I remember my grandfather had one of those odd-looking antique watches. I was about 5-years-old when he showed it to me. It was round, silver, heavy and had a chain on it. He told me it was called a “pocket watch,” and I was skeptical. Was he pulling my leg? He flipped the lid up to reveal the clock beneath, and unlike the digital wristwatches around at the time, this one had a bunch of “X’s” and “I’s.” How in the world did grandpa know what time it was by looking at “X’s” and “I’s?”
Now that I’m older and wiser, I can read Roman numerals, and I can truly appreciate the fine quality of grandpa’s watch. He had saved his watch from the 1910s, when he was a teenager. After the First World War, wristwatches replaced pocket watches as the bestsellers in stores. Soldiers in the war needed both hands free, and wristwatches allowed that.
Today, if you take out an antique watch at a party, you’re sure to start people talking because it’s unexpected and unique. A classic pocket watch gives you an air of sophistication, and tells people you appreciate novel, historic, well-made things. I think I’ll ask my grandpa to borrow his old pocket watch for an upcoming dinner party I’m attending.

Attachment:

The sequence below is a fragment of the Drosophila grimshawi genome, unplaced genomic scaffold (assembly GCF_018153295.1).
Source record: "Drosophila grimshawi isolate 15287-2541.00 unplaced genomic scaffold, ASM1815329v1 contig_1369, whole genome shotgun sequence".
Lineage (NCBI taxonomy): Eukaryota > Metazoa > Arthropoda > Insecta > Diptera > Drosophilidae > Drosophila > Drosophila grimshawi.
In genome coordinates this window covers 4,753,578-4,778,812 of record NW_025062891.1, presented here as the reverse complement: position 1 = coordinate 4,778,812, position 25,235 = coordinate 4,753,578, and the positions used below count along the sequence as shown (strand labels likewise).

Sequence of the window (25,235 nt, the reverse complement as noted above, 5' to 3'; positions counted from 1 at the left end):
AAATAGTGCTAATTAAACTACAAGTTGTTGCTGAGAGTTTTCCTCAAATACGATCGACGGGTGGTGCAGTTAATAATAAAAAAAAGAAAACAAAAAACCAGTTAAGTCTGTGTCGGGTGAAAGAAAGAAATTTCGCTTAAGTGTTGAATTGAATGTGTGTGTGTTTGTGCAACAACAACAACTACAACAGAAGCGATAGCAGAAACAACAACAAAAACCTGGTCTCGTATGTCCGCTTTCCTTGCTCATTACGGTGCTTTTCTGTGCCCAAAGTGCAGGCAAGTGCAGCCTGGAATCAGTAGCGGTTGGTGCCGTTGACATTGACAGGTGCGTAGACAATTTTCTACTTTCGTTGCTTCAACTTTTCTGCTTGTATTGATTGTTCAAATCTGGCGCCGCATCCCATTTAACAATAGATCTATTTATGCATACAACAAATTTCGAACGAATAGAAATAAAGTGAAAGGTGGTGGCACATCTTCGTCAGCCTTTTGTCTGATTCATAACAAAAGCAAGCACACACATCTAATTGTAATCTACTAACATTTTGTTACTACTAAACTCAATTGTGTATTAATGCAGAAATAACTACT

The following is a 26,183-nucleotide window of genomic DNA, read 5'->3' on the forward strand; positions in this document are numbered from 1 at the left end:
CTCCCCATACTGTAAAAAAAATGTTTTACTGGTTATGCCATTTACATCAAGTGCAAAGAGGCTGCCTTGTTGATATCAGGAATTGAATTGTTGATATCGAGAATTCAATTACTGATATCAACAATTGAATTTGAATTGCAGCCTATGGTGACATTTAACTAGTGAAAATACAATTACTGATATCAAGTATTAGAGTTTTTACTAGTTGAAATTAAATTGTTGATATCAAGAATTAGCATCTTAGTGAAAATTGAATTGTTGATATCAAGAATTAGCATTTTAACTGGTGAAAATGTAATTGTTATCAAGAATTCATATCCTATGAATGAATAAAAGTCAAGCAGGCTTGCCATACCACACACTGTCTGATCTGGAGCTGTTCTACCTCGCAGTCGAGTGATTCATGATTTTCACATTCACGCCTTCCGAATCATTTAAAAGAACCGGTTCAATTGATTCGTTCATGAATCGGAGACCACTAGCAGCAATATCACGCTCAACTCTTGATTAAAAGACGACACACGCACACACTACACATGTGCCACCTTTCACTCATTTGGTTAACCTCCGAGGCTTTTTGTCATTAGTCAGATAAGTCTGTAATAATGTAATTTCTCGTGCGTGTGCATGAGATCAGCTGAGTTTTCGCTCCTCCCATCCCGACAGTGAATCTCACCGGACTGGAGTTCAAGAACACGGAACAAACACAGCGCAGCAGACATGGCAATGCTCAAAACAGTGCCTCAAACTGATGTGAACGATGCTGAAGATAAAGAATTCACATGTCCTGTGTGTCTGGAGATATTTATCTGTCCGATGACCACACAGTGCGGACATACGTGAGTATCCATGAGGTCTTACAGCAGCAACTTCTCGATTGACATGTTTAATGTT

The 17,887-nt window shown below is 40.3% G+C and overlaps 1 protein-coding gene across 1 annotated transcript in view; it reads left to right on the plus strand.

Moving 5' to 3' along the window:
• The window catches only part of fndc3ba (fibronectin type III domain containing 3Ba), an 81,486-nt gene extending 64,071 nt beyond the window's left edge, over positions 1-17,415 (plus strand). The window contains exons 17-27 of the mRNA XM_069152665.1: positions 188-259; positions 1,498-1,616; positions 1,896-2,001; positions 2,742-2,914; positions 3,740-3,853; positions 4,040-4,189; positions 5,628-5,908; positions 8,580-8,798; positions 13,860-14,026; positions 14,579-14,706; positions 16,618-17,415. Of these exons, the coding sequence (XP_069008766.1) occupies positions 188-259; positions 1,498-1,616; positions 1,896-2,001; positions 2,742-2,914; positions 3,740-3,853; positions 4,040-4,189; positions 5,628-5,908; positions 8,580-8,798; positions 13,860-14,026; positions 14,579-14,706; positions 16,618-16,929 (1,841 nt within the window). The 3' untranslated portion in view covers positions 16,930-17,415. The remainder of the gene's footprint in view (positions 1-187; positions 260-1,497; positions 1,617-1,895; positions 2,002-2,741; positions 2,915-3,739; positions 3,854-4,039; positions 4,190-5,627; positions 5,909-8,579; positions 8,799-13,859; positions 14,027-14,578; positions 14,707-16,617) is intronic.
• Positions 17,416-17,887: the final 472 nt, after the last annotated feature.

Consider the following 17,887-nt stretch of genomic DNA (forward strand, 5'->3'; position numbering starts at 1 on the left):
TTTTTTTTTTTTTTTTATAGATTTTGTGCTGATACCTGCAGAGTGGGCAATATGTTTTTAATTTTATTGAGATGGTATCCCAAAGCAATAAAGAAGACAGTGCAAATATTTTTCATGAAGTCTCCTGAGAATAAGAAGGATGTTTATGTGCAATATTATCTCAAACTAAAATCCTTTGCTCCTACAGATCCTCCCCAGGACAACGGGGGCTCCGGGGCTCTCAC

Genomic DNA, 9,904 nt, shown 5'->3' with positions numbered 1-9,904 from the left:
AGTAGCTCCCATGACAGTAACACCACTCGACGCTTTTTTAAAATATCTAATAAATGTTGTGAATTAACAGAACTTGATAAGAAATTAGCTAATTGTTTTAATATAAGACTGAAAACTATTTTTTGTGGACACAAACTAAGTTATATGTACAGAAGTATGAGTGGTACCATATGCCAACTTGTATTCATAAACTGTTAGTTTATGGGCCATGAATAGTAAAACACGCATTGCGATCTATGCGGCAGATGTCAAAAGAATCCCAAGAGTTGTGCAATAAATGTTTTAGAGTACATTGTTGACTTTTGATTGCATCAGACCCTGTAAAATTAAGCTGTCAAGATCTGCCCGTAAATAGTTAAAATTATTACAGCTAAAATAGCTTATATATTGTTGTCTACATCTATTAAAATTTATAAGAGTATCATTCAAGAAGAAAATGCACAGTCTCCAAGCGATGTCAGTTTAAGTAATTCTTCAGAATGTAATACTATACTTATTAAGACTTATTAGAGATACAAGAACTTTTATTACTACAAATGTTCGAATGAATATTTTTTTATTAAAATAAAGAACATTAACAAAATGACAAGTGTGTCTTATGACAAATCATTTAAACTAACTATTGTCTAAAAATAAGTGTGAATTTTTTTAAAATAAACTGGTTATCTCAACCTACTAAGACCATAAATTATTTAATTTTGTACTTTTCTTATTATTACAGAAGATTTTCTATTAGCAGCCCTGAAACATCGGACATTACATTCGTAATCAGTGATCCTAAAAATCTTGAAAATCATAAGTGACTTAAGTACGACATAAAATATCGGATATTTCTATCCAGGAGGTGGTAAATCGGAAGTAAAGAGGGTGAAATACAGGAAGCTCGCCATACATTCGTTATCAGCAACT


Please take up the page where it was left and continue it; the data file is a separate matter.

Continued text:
If a pocket watch isn’t your thing, perhaps because you crave practicality over standing out in a crowd, consider trying on some antique wristwatches from the 1950s-1970s. You don’t want cheap quartz watches with their logos worn off. And avoid watches from the 1960s and 1970s with less than 17 jewels, because they’re not high-quality. When you decide to own or wear an antique watch you’re distinguishing yourself from the norm, and it’s good to treat yourself to the best.
Classic names to look for include: Benrus, Hamilton, Bulova, Omega, Gubelin, Girard Perregaux and Gruen. You can find antique watches on eBay.com, at estate sales, and through Frank Pollak & Sons in New York City. Good luck in finding a unique timepiece that your grandkids will someday be admiring.